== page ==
a pregnancy that there is a commitment to parenting. and that is what happens when -- you have the a little to have family planning, which contraception is such an important part of. again, we are looking at such a historic moment where 50 years ago the birth control bill in many states was illegal. this decision that the obama administration has made to include within the healthcare remember form bill is going to affect 50% of pregnancies that are unintended in this country. and sandy, i've heard you argue against abortions for many, many years. this is going to tkra math tuck lee decrease abortions. how can you be against that? alisyn: do you think this will decrease abortions, sandy? >> we are talking about fantasy. i'm talking about women's hearts and minds and real health, mental health and spiritual health. and i reject the notion out
right if we encourage and give away birth control that we are somehow helping woman, i don't believe that. let me tell you something else in red china they have this down to a science, the local healthcare senters make women come in every month to be examined to see if they've had their cycle to make sure they are taking their medication and if they have a baby they are round lee punished, if they have an extra baby that baby is aborted. that is the control we're moving toward. i reject that. i'm able to take my own medicine, to pay my own $9, and i reject the notion that you have to micromanage women in this country in order to do wh what? >> i think clearly sandy's point is she wants to put ideology over public health. >> yes i suppose i do. alisyn: i do want to get to the most controversial portion of this plan, and that is that the morning-after-pill will also be provided free of charge. and as you know many religion groups and others feel that this is a form of abortion.
should this also be included? >> i think if you look at 98% of catholic women in this country, and almost 100% of evangelicals who are sexually active have used birth control, and so, you know, i kind of dismiss some of the institutions that are against it. the morning half pill has been determined by the medical community, by scientists to be contraception. it works in the same way that an iud works. it is birth control. and there are people who want to put ideology over public health, but that is not the direction that this historic decision is moving us in and that's the right direction we should be moving in. >> you all make science a laughing stock. you present science and facts just to present your viewpoint, it's your ideology that drives you. i'd like to say that the morning-after-pill has other detriment aleffects n. great britain where it was legalized
first there was an outbreak of older men taking young girls in for the morning-after-pill so there are no consequences. i reject as a taxpayer having to pay for it. i am against this. >> we pay for a lot of things that we disagree with. alisyn: you've both made your feelings known. obviously this is a very contentious issue. thank you for coming in for the debate. bill: quickly to jenna lee. "happening now" "happening now" is newspaper ten minutes. jenna: today on "happening now" you will witness the final vote on this historic debt deal. is it actually over now? we have new questions if and when washington will turn the focus back on jobs. what can lawmakers really do to put us back to work? also an important warning about a popular summer barbecue treat. we'll see you at the top of the hour, bill. are you receiving a payout from a legal settlement or annuity over 10 or even 20 years? call imperial structured settlements.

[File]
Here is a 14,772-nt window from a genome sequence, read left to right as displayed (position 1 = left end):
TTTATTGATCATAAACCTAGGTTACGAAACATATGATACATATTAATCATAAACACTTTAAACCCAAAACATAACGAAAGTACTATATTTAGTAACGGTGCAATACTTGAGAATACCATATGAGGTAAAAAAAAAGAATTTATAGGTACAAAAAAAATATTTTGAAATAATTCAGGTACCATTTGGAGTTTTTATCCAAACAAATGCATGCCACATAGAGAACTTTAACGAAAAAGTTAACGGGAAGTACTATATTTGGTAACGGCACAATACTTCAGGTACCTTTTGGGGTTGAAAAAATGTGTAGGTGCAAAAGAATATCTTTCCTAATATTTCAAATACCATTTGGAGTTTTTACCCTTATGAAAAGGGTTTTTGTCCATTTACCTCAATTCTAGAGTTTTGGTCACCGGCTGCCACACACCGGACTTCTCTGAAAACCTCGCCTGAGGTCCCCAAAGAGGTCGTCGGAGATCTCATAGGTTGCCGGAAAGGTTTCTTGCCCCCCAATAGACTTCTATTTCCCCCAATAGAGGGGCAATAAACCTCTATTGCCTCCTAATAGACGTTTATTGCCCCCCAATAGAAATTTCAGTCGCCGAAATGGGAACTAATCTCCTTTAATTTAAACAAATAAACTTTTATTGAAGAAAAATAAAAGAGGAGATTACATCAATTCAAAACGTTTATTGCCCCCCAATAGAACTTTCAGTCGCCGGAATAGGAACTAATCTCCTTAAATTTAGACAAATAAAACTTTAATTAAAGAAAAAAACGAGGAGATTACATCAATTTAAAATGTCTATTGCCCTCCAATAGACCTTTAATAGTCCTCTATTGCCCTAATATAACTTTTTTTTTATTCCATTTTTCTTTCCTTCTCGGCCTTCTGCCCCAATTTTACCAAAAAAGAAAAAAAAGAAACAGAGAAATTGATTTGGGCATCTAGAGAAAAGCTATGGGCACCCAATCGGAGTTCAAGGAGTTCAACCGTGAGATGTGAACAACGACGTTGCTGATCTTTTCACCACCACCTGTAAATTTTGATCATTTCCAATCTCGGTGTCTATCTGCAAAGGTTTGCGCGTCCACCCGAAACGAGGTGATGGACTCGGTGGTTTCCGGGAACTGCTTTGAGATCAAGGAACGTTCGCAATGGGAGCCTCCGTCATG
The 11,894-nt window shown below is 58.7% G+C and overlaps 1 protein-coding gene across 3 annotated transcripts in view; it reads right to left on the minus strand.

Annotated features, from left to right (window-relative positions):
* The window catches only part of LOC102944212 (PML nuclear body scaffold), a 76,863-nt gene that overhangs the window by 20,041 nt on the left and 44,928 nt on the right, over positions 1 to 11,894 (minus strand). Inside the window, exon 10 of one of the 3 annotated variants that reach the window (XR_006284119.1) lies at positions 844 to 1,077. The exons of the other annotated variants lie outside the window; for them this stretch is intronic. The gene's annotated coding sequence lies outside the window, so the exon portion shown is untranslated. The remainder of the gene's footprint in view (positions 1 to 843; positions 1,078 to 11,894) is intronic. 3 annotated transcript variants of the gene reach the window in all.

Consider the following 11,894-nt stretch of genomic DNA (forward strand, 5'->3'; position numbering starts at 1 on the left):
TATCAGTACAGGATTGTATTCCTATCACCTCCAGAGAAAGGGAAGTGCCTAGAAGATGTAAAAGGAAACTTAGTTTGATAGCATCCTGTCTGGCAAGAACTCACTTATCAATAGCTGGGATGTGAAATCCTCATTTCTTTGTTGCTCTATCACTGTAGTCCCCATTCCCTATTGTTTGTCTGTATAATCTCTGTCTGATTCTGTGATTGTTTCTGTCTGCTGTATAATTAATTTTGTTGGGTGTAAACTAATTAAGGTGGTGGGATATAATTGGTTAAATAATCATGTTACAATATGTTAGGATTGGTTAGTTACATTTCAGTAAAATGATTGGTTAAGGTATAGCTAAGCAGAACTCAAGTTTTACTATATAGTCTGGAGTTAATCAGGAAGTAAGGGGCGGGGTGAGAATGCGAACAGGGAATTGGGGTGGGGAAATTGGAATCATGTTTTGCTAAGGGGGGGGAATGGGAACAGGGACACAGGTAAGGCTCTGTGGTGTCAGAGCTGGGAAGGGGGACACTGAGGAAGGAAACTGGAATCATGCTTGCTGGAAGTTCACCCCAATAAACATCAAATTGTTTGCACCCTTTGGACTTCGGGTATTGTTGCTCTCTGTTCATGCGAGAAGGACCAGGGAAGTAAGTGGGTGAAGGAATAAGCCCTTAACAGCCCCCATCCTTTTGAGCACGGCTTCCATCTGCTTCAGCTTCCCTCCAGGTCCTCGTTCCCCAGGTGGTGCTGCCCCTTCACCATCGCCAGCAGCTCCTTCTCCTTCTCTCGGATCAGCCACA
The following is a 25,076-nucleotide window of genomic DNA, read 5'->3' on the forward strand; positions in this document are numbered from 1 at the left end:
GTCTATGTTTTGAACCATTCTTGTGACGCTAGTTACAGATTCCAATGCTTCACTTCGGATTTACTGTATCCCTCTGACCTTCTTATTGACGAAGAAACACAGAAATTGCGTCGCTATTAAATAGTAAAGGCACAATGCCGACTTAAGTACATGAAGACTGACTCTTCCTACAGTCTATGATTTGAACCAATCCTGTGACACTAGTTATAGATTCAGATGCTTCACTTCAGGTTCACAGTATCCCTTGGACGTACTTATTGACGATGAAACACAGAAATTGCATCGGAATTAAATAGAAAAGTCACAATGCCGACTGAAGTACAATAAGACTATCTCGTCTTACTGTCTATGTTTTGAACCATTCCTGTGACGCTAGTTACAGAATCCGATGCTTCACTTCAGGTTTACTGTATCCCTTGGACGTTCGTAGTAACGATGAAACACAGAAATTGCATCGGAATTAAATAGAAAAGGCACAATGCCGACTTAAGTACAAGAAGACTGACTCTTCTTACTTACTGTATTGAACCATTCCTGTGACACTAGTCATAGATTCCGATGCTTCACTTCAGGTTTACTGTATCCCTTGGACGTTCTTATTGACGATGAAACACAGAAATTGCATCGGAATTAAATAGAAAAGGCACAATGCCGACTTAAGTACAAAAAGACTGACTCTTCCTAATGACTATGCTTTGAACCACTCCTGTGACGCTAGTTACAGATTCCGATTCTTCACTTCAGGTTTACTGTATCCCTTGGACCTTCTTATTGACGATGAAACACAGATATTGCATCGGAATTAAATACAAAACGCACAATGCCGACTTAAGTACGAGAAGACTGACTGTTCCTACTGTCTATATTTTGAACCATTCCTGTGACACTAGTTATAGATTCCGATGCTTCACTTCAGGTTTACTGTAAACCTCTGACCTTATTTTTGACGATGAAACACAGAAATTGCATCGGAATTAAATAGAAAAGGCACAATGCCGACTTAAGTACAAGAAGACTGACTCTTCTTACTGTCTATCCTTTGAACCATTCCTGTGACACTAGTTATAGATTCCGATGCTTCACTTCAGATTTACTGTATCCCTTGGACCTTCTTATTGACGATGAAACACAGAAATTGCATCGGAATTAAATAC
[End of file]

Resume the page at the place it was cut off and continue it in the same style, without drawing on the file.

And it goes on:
bill: something to consider now in the dog days of august, using the power of the sun to make fuel for your car. there is a company now that says it has done just that. if so it could be a game changer. molly lines live in boston, how does it work. >> reporter: with a little help from generic engineering joule think they found a way to take the sun along with water and co2 and make liquid fuel. they believe this could revolutionize how diesel gets on the market here in america. they say they have a bacteria through a direct process secretes the fuel and it can be picked up and put into the gas stations all across the country. the company is taking its first
steps towards commercial liization now. they have about a thousand acres in new mexico, and they are testing it on a large sale. it can be located just about every where. all you need is the sun, water, co t, it offers job creation, stability, and the process can take advantage of waste co2 from traditional power sources. in a sense it could kind of offer traditional say coal plants a little bit of a green edge if they take advantage of this. they say the process is also faster than traditional bio fuels who have to wait on algae to grow. bill: who would use it, molee, you and me? >> the hope is it could be put right into trucks and planes all across the country, anything that uses a diesel product. they hope to have it happen quickly and get it running and move things into the already existing infrastructures and into refineries. bill: molly, thanks.